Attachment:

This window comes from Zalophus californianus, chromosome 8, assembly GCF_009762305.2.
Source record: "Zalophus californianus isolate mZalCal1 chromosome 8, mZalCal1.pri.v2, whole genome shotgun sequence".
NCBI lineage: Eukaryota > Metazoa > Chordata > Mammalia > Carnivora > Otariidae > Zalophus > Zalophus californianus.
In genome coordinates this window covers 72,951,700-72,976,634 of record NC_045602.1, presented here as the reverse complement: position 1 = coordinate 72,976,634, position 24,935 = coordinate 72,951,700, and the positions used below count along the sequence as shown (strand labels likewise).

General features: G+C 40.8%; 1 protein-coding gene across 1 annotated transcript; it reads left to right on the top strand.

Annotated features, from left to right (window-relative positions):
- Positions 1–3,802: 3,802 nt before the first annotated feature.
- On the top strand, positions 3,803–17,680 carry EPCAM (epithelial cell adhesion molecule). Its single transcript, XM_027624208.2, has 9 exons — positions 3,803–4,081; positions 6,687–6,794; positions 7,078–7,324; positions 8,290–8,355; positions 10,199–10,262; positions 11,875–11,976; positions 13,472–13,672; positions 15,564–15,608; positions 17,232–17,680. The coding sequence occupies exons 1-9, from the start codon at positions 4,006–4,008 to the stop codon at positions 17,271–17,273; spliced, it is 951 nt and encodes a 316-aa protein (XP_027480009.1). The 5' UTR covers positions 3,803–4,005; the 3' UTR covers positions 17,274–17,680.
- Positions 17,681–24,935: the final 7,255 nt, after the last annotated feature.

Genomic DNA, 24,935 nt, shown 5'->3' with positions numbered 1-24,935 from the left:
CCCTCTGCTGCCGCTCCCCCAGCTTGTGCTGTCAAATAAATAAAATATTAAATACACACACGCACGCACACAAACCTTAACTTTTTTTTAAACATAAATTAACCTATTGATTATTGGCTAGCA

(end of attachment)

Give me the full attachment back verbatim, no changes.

This window comes from Zalophus californianus, chromosome 8, assembly GCF_009762305.2.
Source record: "Zalophus californianus isolate mZalCal1 chromosome 8, mZalCal1.pri.v2, whole genome shotgun sequence".
NCBI lineage: Eukaryota > Metazoa > Chordata > Mammalia > Carnivora > Otariidae > Zalophus > Zalophus californianus.
In genome coordinates this window covers 72,951,700-72,976,634 of record NC_045602.1, presented here as the reverse complement: position 1 = coordinate 72,976,634, position 24,935 = coordinate 72,951,700, and the positions used below count along the sequence as shown (strand labels likewise).

General features: G+C 40.8%; 1 protein-coding gene across 1 annotated transcript; it reads left to right on the top strand.

Annotated features, from left to right (window-relative positions):
- Positions 1–3,802: 3,802 nt before the first annotated feature.
- On the top strand, positions 3,803–17,680 carry EPCAM (epithelial cell adhesion molecule). Its single transcript, XM_027624208.2, has 9 exons — positions 3,803–4,081; positions 6,687–6,794; positions 7,078–7,324; positions 8,290–8,355; positions 10,199–10,262; positions 11,875–11,976; positions 13,472–13,672; positions 15,564–15,608; positions 17,232–17,680. The coding sequence occupies exons 1-9, from the start codon at positions 4,006–4,008 to the stop codon at positions 17,271–17,273; spliced, it is 951 nt and encodes a 316-aa protein (XP_027480009.1). The 5' UTR covers positions 3,803–4,005; the 3' UTR covers positions 17,274–17,680.
- Positions 17,681–24,935: the final 7,255 nt, after the last annotated feature.

Genomic DNA, 24,935 nt, shown 5'->3' with positions numbered 1-24,935 from the left:
CCCTCTGCTGCCGCTCCCCCAGCTTGTGCTGTCAAATAAATAAAATATTAAATACACACACGCACGCACACAAACCTTAACTTTTTTTTAAACATAAATTAACCTATTGATTATTGGCTAGCA